Now this is pretty cool as the live feed tracks and talks with several anglers as they fish

And 2019 was cool as the techniques featured a very high percentage of power fishing with the likes of crankbaits, spinnerbaits, lipless crankbaits and chatterbaits getting it done. So much more my speed than flipping and pitching and great to see that one of my favorites, the spinnerbait, hasn’t been completely lost among some of the pros after all.

Perhaps I invested a bit too much of my weekend in following the Classic but it’s just too hard for this old angler to resist the new types of access.

Finally, I wondered, is it weird to get goosebumps when watching fishing?

Probably not, if you’ve been doing it and watching it since you were a kid.

Probably not, if you’ve had a Bassmaster magazine subscription since 1983.

Probably not, if you pulled the trigger on the Bassmaster lifetime membership in the early 90s once you got a decent job and had a little extra money.

Probably not, if you still appreciate every bite you get and also realize that sometimes you (and even the pros) don’t get bit at all.

I guess that sums it up for this near 52 year-old fisherman who is older than all of the 52 angler field in this year’s Classic (yep, got Kevin Van Dam by just about three months).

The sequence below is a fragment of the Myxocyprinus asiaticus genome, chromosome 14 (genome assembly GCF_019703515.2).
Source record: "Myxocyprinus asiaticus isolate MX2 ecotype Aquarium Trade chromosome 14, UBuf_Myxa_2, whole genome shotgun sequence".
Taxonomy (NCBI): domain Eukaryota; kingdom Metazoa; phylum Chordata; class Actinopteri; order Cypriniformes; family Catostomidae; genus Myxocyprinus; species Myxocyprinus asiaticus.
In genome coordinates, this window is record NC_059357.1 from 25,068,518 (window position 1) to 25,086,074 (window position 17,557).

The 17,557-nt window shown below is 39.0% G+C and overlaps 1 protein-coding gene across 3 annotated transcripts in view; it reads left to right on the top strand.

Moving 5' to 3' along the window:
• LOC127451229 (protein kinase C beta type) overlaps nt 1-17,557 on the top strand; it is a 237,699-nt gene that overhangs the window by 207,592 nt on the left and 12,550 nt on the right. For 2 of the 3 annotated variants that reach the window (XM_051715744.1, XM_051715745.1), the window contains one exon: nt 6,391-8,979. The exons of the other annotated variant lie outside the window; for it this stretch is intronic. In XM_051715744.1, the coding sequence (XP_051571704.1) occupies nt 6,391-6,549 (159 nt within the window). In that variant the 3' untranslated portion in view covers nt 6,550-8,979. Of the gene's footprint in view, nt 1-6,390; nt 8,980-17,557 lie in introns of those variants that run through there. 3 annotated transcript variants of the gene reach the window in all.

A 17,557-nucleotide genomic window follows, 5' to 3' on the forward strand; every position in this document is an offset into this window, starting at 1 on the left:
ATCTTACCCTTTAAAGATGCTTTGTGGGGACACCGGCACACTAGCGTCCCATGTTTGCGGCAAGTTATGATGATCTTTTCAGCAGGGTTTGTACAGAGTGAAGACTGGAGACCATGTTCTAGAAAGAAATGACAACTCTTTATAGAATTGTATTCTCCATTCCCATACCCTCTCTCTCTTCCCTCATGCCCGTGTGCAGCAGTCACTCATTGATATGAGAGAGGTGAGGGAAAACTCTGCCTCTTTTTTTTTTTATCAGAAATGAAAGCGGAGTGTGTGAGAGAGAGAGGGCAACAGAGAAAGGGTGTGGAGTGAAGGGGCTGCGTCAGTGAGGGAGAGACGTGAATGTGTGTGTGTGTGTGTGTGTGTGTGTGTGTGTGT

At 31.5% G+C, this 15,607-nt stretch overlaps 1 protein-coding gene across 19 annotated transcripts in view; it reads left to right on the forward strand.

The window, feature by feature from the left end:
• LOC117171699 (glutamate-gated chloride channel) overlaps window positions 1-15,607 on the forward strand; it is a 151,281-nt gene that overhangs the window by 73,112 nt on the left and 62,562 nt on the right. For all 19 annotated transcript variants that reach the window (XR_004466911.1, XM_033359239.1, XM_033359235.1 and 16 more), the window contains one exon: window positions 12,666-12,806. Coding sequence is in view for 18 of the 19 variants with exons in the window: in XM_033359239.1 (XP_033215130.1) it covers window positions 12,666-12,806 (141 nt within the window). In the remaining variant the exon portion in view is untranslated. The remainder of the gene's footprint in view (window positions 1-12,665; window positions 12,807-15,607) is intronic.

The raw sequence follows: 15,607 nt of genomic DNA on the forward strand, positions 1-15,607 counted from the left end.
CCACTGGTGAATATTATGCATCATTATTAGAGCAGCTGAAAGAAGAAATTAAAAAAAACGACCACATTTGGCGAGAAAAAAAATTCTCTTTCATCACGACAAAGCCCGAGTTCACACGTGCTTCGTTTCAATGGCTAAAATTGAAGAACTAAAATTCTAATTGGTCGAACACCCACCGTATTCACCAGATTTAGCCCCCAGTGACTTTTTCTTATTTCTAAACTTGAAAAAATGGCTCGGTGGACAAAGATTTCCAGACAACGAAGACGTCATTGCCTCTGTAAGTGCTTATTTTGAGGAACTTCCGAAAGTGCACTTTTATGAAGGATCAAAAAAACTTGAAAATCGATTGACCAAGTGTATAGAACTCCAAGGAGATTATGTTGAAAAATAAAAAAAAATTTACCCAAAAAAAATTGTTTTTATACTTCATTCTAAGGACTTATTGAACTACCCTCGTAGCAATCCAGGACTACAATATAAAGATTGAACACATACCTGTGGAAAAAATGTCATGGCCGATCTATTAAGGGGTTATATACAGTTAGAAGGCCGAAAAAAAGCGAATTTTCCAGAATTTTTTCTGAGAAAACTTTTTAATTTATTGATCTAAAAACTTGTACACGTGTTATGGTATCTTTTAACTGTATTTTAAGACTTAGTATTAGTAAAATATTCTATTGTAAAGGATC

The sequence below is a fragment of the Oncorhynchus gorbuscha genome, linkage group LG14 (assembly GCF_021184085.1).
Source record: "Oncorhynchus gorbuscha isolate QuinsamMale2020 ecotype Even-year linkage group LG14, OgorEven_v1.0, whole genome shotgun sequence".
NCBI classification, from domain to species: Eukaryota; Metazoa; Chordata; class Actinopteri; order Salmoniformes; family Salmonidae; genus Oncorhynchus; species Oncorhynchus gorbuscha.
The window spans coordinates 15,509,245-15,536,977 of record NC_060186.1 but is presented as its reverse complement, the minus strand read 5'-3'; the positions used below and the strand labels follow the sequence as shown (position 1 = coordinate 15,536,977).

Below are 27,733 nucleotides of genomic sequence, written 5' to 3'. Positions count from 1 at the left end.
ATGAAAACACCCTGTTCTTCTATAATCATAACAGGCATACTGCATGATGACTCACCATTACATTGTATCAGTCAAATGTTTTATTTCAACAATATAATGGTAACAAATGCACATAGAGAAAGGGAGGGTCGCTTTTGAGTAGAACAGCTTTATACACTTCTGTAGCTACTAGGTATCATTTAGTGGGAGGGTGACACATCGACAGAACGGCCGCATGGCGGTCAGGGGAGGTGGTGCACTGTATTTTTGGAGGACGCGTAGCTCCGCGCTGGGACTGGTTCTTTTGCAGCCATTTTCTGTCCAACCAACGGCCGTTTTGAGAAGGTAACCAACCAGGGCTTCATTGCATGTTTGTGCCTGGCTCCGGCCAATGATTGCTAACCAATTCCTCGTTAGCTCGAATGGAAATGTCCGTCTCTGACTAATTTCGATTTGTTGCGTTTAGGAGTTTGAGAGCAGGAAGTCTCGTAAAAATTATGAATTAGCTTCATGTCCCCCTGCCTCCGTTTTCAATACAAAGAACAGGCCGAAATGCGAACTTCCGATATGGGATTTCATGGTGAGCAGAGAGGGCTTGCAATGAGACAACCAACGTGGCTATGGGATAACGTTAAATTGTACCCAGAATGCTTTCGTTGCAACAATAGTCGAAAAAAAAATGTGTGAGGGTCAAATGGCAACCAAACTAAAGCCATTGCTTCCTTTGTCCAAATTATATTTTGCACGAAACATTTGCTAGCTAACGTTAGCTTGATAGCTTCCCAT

Talk to you later. Troy

Friday Flashback – March 20, 2004

We head back 15 years today with a look at an afternoon of strip mine fishing with a couple of the Brothers Jackson. And for added effect, you get the original post from a larger fishing report originally submitted to family and friends on March 27, 2004.

March 20 – Brent and I head out for Snakeden Hollow for some biking and bassing. Air temperatures were around 60 F with sunny skies and strong winds out of the Northwest. Our first target, Long Lake, was rather disappointing as we failed to catch any bass in about forty-five minutes of fishing. Jigs, crankbaits and jerkbaits all failed to produce. This lake is typical strip mine habitat with steep banks and crystal clear water. Looking for a change of pace we headed up the bank to a shallower lake that had more stained water and more diverse structure.